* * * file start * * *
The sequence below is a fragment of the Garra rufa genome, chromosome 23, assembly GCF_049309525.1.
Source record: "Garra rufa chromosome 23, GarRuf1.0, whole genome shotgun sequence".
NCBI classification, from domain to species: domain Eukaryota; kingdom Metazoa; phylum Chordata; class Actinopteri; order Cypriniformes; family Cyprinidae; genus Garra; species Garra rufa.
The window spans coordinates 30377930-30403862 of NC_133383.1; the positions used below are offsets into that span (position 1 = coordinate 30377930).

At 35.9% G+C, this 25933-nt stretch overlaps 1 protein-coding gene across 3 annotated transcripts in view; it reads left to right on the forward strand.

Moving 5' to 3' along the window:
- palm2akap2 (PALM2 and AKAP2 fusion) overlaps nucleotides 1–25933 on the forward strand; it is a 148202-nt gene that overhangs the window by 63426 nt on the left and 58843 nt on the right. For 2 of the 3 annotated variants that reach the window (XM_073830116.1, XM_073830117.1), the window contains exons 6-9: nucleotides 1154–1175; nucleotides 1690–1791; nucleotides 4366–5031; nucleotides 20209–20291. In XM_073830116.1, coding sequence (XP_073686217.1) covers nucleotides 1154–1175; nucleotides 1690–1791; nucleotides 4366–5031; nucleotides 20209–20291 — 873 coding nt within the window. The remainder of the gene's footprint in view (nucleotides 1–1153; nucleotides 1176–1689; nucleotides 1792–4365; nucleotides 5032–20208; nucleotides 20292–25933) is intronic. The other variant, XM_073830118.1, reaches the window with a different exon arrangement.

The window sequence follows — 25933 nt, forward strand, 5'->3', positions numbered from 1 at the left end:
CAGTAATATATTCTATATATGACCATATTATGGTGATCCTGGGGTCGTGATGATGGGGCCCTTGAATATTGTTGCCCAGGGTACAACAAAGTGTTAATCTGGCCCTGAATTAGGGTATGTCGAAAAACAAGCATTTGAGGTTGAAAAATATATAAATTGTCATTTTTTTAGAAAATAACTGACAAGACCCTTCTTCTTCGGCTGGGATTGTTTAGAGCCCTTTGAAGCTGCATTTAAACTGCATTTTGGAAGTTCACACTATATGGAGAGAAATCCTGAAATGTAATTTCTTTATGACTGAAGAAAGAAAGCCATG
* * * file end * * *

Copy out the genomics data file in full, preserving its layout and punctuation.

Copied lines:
The sequence below is a fragment of the Garra rufa genome, chromosome 23, assembly GCF_049309525.1.
Source record: "Garra rufa chromosome 23, GarRuf1.0, whole genome shotgun sequence".
NCBI classification, from domain to species: domain Eukaryota; kingdom Metazoa; phylum Chordata; class Actinopteri; order Cypriniformes; family Cyprinidae; genus Garra; species Garra rufa.
The window spans coordinates 30377930-30403862 of NC_133383.1; the positions used below are offsets into that span (position 1 = coordinate 30377930).

At 35.9% G+C, this 25933-nt stretch overlaps 1 protein-coding gene across 3 annotated transcripts in view; it reads left to right on the forward strand.

Moving 5' to 3' along the window:
- palm2akap2 (PALM2 and AKAP2 fusion) overlaps nucleotides 1–25933 on the forward strand; it is a 148202-nt gene that overhangs the window by 63426 nt on the left and 58843 nt on the right. For 2 of the 3 annotated variants that reach the window (XM_073830116.1, XM_073830117.1), the window contains exons 6-9: nucleotides 1154–1175; nucleotides 1690–1791; nucleotides 4366–5031; nucleotides 20209–20291. In XM_073830116.1, coding sequence (XP_073686217.1) covers nucleotides 1154–1175; nucleotides 1690–1791; nucleotides 4366–5031; nucleotides 20209–20291 — 873 coding nt within the window. The remainder of the gene's footprint in view (nucleotides 1–1153; nucleotides 1176–1689; nucleotides 1792–4365; nucleotides 5032–20208; nucleotides 20292–25933) is intronic. The other variant, XM_073830118.1, reaches the window with a different exon arrangement.

The window sequence follows — 25933 nt, forward strand, 5'->3', positions numbered from 1 at the left end:
CAGTAATATATTCTATATATGACCATATTATGGTGATCCTGGGGTCGTGATGATGGGGCCCTTGAATATTGTTGCCCAGGGTACAACAAAGTGTTAATCTGGCCCTGAATTAGGGTATGTCGAAAAACAAGCATTTGAGGTTGAAAAATATATAAATTGTCATTTTTTTAGAAAATAACTGACAAGACCCTTCTTCTTCGGCTGGGATTGTTTAGAGCCCTTTGAAGCTGCATTTAAACTGCATTTTGGAAGTTCACACTATATGGAGAGAAATCCTGAAATGTAATTTCTTTATGACTGAAGAAAGAAAGCCATG